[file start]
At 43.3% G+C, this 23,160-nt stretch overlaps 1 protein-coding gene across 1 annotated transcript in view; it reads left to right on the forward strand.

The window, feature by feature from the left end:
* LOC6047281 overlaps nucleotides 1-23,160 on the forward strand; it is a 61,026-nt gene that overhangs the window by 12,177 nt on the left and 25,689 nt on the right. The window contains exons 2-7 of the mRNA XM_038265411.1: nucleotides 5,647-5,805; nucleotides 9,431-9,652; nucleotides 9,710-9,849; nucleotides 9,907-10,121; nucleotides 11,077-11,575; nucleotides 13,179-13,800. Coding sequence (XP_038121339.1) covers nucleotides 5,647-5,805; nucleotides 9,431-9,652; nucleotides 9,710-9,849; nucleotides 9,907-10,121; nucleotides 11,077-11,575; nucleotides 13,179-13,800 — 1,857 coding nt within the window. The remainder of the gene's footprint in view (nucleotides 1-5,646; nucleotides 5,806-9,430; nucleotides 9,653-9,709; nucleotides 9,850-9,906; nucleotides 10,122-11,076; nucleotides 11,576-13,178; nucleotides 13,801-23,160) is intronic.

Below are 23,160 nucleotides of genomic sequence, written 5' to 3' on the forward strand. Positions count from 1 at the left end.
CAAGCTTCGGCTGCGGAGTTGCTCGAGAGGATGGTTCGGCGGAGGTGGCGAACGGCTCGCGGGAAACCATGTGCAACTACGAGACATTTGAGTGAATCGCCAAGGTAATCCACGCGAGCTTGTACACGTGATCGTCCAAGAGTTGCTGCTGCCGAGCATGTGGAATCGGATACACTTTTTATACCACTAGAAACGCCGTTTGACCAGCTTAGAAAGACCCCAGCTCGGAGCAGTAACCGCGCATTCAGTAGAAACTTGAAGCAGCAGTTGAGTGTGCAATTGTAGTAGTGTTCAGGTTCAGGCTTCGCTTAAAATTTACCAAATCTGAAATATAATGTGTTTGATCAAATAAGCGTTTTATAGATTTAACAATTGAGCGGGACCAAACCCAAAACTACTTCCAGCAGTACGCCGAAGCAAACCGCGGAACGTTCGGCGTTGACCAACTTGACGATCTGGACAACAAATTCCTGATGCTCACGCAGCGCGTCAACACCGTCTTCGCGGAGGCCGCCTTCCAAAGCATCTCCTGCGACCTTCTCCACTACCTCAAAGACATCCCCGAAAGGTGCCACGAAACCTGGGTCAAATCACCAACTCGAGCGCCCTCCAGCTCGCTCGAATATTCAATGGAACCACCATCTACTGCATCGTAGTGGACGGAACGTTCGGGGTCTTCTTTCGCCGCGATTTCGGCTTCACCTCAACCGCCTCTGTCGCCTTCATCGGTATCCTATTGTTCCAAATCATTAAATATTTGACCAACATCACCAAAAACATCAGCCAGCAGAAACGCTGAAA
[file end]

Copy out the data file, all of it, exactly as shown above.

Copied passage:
At 43.3% G+C, this 23,160-nt stretch overlaps 1 protein-coding gene across 1 annotated transcript in view; it reads left to right on the forward strand.

The window, feature by feature from the left end:
* LOC6047281 overlaps nucleotides 1-23,160 on the forward strand; it is a 61,026-nt gene that overhangs the window by 12,177 nt on the left and 25,689 nt on the right. The window contains exons 2-7 of the mRNA XM_038265411.1: nucleotides 5,647-5,805; nucleotides 9,431-9,652; nucleotides 9,710-9,849; nucleotides 9,907-10,121; nucleotides 11,077-11,575; nucleotides 13,179-13,800. Coding sequence (XP_038121339.1) covers nucleotides 5,647-5,805; nucleotides 9,431-9,652; nucleotides 9,710-9,849; nucleotides 9,907-10,121; nucleotides 11,077-11,575; nucleotides 13,179-13,800 — 1,857 coding nt within the window. The remainder of the gene's footprint in view (nucleotides 1-5,646; nucleotides 5,806-9,430; nucleotides 9,653-9,709; nucleotides 9,850-9,906; nucleotides 10,122-11,076; nucleotides 11,576-13,178; nucleotides 13,801-23,160) is intronic.

Below are 23,160 nucleotides of genomic sequence, written 5' to 3' on the forward strand. Positions count from 1 at the left end.
CAAGCTTCGGCTGCGGAGTTGCTCGAGAGGATGGTTCGGCGGAGGTGGCGAACGGCTCGCGGGAAACCATGTGCAACTACGAGACATTTGAGTGAATCGCCAAGGTAATCCACGCGAGCTTGTACACGTGATCGTCCAAGAGTTGCTGCTGCCGAGCATGTGGAATCGGATACACTTTTTATACCACTAGAAACGCCGTTTGACCAGCTTAGAAAGACCCCAGCTCGGAGCAGTAACCGCGCATTCAGTAGAAACTTGAAGCAGCAGTTGAGTGTGCAATTGTAGTAGTGTTCAGGTTCAGGCTTCGCTTAAAATTTACCAAATCTGAAATATAATGTGTTTGATCAAATAAGCGTTTTATAGATTTAACAATTGAGCGGGACCAAACCCAAAACTACTTCCAGCAGTACGCCGAAGCAAACCGCGGAACGTTCGGCGTTGACCAACTTGACGATCTGGACAACAAATTCCTGATGCTCACGCAGCGCGTCAACACCGTCTTCGCGGAGGCCGCCTTCCAAAGCATCTCCTGCGACCTTCTCCACTACCTCAAAGACATCCCCGAAAGGTGCCACGAAACCTGGGTCAAATCACCAACTCGAGCGCCCTCCAGCTCGCTCGAATATTCAATGGAACCACCATCTACTGCATCGTAGTGGACGGAACGTTCGGGGTCTTCTTTCGCCGCGATTTCGGCTTCACCTCAACCGCCTCTGTCGCCTTCATCGGTATCCTATTGTTCCAAATCATTAAATATTTGACCAACATCACCAAAAACATCAGCCAGCAGAAACGCTGAAA